Then I received an invitation from David Grubb to the opening of his bookshop, a wide-faced basement shop, three steps down on Skindergade in the center of Copenhagen. Half the shop was a bookstore, the other half a weavery run by Bodil. The shop was handsomely appointed, and I wandered around, wine glass in hand, examining the titles on the shelves. Every fifth book or so had once been mine, and the penciled prices inside the covers showed that David knew more about business than I had imagined. The books he'd bought from me were priced at ten times or more what I got for them. I'd had no idea how scarce literary books in English were in Denmark. Now that I was a published writer, I was ready to begin reading again and to admit volumes of fiction into my home, so I began to buy them back – at a fat mark up!
        No matter, it was a good cause. I liked David, and I liked Bodil, and I liked the shop and the weavery, too, and bought a piece of Bodil's textile art depicting a New York street in night blue with silver light, now hanging on the wall of my son's northside apartment. The shop was roomy and bright and there was a conversation pit at the center of it and interesting customers. A literary gathering place had been born.
        Soon David brought in William Burroughs, to have him interviewed in his shop by the legendary Danish poet and performer, Dan Turèll, and the younger poet, Sam Fleischer, and people recognized that David was a serious cultural force. That was the only time I ever saw Burroughs. I'd been expecting a wildman, but was startled to find he was a tall, slim, elegant fellow, wearing a sweater vest under his narrow sports jacket, tie knotted to the throat of his button-down collars, his voice crisp and Brahmin clear.

Poster of William Burroughs appearance in the Booktrader in November 1984. Behind and to Burroughs' right is Knud Odde, bass player for the Danish rock group Sort Sol (Black Sun). To Odde's right is the singer. Rasmussen has an extensive collection of never-before shown photos of Burroughs that he will be putting up for sale when he has finished preparing his Burroughs catalogue

         There was a public signing and interview in the shop to launch Burroughs's Cities of the Red Night, followed by a stage appearance at the theater Saltlageret (a former salt warehouse) in which Burroughs read from his work. The film from the interview and reading will be incorporated in a Burroughs retrospective documentary currently under production by Lars Movin. Questions for the interview were also devised by Greg Stephenson, an American expatriate writer in Copenhagen who, with his wife Birgit, herself an expert on Paul Bowles, had been editing the English-language magazine Pearl – a stapled journal of powerful content and with strong, original art on the cover. During the 1990s – at which time publication of Pearl had been taken on by Lars Rasmussen, it was named by the Library Journal as one of the ten best literary magazines in the world. Pearl discontinued publication in the late 90s. The two issues I have in my possession – one from 1982, prior to its Booktrader publication period, one from 1993 – give a fair idea of the quality of content: George Starbuck, John Ciardi, Ferlinghetti, Neal Cassady, Philip O'Connor, Alan Sillitoe, with covers and illustrations by the distinguished Polish-Danish artist, Teodor Bok.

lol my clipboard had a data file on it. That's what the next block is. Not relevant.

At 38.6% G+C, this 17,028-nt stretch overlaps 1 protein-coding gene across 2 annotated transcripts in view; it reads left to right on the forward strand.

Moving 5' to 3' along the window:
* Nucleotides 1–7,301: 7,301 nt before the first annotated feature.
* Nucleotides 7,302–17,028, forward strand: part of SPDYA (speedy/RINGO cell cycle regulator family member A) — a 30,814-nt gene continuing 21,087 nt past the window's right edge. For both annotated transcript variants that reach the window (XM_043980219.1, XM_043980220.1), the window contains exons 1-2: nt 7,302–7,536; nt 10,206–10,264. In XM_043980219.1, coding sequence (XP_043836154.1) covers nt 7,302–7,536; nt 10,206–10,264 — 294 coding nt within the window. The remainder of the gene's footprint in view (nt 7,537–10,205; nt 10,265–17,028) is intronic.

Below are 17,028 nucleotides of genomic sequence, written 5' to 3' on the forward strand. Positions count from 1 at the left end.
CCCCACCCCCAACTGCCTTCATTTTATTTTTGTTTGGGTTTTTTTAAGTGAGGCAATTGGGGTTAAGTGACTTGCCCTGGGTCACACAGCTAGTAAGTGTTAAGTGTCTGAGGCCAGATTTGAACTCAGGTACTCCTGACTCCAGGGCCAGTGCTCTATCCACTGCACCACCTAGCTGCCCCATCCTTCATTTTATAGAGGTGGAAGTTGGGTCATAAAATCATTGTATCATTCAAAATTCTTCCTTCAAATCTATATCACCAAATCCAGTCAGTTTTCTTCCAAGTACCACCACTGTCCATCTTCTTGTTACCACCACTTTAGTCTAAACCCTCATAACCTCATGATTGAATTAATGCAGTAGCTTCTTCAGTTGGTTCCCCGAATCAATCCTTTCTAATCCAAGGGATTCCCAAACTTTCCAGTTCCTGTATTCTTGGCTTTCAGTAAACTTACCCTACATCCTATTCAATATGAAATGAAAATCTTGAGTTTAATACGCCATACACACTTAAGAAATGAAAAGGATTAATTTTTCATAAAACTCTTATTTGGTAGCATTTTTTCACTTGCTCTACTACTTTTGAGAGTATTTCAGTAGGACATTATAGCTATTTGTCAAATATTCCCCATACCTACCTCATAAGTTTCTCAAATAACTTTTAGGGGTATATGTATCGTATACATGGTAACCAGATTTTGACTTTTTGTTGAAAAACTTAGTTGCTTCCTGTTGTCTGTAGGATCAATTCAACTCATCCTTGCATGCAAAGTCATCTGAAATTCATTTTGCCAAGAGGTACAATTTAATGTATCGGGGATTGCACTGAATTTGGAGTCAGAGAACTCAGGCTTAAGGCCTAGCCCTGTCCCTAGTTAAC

Cover of Pearl No. 9, Spring 1982.

Cover of Pearl 14, Winter 1993. Cover art of both is by Teodor Bok

        After the Burroughs event, David received a sizeable grant from the Danish Ministry of Culture and founded an organization known as This World Poetry Foundation and invited me to sit on its board. He organized a three-day literary festival in the Betty Nansen Theater with international names like Amiri Baraka, Ken Kesey, Ed Sanders, Michael McClure, and the Fugs as well as many prominent Danish writers – Dan Turèll, Klaus Rifbjerg, Bo Green Jensen, Pia Tafdrup, Ib Michael, and others.

Poster from This World Poetry Festival 1984 where, inter alia, the readers included Ken Kesey, Ed Sanders, Michael McClure, Amiri Baraka and many others

        Since then and since Bodil's untimely death at the age of 46 and David's departure to Amsterdam, I have had very infrequent contact with the Booktrader, but today I am on my way to learn about the more recent history of the store and to learn more about Lars Rasmussen. Moving against the stream, I thread through the demonstrators marching along Skindergade toward the Town Hall. I snap a couple of photographs in passing and am rewarded with the devil sign by the young marchers – learning only later that this is the contemporary equivalent of flashing the okay circle of finger and thumb.
        Sidling down the three steps into the shop, I find Lars – despite his Dostoevskian appearance – not a brooding fellow, but a smiling, welcoming host. In no time at all he is filling me in on the shop, its history before him, its history with him, its current history. He is also filling glasses with an excellent Chilean merlot.
        I learn that Lars lives in the little north side neighborhood of Brønshøj, near the marshes, with his wife, Birte, who managed the other bookshop (The Magic Flute) he opened in eastern Copenhagen for a few years in the '90s.